In the last three months we have taken important steps to finishing opentaps Open Source ERP + CRM Version 1.4. Key new developments include:
Upgraded to New Release of Apache OFBiz, Tomcat, and Funambol
We have upgraded opentaps to the new releases of Apache Tomcat (6.0.16), Apache OFBiz (09.04), and Funambol (8.01) The new version of Apache OFBiz brings us the following additional features:
- support for LDAP
- support for deployment on Geronimo, IBM Websphere Community Edition, Glassfish, JBoss, and Tomcat
- support for OWASP security framework
- a project management application
- a human resources application
- integration with eBay
- integration with Google base
- support for Google check out
Along with the new version of Apache OFBiz, we have also updated opentaps to support the new OWASP security features.
The new version of Funambol brings us the ability to sync and share contacts, calendars, email, and pictures with both popular desktop apps, such as Outlook, and web-based email, including Gmail, AOL Mail, Yahoo! Mail and Hotmail.
License Change to Affero GPL v3
Related to the Funambol upgrade, opentaps has changed its license from the Honest Public License (HPL) to the GNU Affero General Public License v3.
opentaps 1.4 is Coming Soon
With these upgrades, opentaps 1.4 is almost done. We will be enhancing some of the user interface with Google Web Toolkit and implementing keyword search for the opentaps applications, and then opentaps 1.4 will be officially released. In the meantime, another preview release of opentaps 1.4 will be available within the next week or so.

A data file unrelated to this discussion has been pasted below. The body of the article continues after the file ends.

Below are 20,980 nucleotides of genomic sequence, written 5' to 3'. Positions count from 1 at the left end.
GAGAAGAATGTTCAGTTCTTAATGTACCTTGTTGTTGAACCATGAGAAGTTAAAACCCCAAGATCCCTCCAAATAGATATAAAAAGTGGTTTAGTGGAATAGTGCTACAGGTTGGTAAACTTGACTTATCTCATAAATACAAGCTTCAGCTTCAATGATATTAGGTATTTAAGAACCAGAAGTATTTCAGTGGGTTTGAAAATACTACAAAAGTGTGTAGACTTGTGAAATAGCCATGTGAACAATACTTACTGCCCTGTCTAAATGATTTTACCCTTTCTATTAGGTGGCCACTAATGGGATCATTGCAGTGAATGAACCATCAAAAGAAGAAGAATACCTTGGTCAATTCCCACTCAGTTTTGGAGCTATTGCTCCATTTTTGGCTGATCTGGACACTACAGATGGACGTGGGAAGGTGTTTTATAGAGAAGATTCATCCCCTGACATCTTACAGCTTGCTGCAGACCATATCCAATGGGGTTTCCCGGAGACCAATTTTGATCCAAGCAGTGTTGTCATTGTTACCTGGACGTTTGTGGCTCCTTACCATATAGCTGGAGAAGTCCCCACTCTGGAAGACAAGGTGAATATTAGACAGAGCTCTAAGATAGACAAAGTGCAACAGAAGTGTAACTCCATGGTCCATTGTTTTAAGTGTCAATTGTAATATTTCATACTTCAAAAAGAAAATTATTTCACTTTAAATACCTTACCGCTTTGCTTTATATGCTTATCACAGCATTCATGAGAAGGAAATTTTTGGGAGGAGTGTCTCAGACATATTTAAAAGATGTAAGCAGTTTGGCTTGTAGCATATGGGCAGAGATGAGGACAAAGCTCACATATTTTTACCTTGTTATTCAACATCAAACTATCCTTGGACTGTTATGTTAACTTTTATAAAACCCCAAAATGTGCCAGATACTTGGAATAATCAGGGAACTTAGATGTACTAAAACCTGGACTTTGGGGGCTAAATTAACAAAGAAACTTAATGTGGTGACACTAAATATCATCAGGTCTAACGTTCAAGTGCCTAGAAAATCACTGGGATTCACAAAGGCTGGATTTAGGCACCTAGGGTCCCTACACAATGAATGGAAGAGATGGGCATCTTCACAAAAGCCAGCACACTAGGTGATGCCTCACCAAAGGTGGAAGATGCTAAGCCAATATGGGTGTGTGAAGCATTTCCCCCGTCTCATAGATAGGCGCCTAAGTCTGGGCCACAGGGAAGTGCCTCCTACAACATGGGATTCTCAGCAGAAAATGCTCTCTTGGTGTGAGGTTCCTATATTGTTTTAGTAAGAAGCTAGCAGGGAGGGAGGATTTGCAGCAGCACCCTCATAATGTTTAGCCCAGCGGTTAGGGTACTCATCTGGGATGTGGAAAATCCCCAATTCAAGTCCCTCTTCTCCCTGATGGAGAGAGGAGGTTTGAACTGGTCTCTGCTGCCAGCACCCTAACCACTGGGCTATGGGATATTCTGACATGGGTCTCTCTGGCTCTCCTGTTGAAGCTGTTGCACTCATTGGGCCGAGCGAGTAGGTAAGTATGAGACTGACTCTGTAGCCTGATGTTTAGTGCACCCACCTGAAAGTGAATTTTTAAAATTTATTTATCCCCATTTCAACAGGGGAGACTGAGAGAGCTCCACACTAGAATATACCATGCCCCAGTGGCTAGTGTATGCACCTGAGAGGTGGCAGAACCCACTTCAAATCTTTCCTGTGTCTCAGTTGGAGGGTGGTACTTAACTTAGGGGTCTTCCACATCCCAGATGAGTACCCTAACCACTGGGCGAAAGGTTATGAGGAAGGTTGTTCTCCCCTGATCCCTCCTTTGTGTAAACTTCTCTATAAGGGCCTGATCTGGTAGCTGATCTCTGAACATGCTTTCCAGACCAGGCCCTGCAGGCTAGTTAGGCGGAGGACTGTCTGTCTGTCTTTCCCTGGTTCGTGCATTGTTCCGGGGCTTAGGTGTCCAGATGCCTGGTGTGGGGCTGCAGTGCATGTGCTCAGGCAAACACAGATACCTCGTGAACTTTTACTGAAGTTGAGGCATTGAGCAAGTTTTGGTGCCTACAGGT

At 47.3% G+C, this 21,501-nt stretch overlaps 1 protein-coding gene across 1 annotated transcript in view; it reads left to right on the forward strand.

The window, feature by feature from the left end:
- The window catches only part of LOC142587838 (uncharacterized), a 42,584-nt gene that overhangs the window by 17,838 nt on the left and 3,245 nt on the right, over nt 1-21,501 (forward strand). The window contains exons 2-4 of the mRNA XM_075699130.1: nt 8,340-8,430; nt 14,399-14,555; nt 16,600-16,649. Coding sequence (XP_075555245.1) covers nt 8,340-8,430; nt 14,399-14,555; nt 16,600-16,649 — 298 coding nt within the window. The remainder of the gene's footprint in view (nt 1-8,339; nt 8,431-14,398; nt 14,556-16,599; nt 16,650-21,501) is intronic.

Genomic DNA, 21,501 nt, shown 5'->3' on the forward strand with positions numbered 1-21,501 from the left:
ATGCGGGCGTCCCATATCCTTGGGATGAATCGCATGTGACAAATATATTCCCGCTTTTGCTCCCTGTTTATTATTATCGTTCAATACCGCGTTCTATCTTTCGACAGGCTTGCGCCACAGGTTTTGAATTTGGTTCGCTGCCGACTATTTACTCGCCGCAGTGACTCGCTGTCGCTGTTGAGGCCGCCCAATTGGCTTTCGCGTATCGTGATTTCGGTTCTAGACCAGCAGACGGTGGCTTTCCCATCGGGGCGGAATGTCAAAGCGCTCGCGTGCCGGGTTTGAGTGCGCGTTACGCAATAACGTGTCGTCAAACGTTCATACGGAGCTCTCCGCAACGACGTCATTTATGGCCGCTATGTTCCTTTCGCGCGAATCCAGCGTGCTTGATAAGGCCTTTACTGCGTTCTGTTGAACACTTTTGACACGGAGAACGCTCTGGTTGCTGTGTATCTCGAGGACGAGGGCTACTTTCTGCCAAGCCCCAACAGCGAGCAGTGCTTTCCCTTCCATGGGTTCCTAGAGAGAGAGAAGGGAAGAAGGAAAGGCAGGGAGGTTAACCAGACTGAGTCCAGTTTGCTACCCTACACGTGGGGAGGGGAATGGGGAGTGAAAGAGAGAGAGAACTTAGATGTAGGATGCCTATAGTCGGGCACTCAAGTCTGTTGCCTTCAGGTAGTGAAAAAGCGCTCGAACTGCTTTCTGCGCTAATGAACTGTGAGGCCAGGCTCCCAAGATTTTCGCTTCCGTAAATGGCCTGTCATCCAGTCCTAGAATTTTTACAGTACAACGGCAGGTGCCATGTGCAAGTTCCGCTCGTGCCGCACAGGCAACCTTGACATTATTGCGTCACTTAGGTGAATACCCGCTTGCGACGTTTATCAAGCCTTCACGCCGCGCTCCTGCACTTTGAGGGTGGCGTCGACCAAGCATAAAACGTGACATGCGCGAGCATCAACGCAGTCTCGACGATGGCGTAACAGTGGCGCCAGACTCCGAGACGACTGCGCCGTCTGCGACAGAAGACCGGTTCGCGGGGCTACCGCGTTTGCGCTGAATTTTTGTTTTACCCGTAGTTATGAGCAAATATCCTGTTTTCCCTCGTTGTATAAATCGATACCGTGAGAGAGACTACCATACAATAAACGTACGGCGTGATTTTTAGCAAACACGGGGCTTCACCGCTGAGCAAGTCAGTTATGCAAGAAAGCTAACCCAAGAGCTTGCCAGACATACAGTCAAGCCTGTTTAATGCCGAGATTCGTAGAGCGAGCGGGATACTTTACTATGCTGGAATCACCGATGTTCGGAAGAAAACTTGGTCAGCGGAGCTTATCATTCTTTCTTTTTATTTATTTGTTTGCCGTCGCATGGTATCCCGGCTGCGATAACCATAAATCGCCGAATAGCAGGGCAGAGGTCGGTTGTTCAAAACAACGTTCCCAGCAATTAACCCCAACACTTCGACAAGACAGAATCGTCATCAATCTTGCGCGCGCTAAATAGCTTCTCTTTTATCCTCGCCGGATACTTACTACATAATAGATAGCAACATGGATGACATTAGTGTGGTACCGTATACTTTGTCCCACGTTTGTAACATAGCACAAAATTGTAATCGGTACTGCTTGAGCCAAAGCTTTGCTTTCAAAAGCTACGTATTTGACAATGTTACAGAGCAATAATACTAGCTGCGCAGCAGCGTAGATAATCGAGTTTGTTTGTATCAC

New Case Study about opentaps
In this new case study about opentaps, a manufacturing company with 200 employees switched from its legacy mainframe ERP system to opentaps, and in the process consolidated its IT infrastructure, reduce costs, and connected to its partners globally.
Wishlist for opentaps
We recently had a community discussion of a wish list for opentaps. What’s really interesting is that people are asking for a smaller and a bigger opentaps at the same time — “smaller” as in easier to use and easier to customize, “bigger” as in more features and functionality.
This may look like a contradiction, but it’s really not: If we could make opentaps easier for new users and developers to work with, we would have more third-party add-ons and modules for opentaps, which would in turn give us many additional features. The key to doing all this is a strong underlying architecture which is modular, intuitive for developers to work with and extend, and maintainable.
From opentaps version 1.0 to 1.4, we taken some important steps in this direction. At the framework level, we have added support for spring, hibernate, and Google Web Toolkit among others, and started building an object-oriented domain driven architecture. After the release of opentaps 1.4, we will be exploring some new technologies to make opentaps more modular and easier to customize and extend.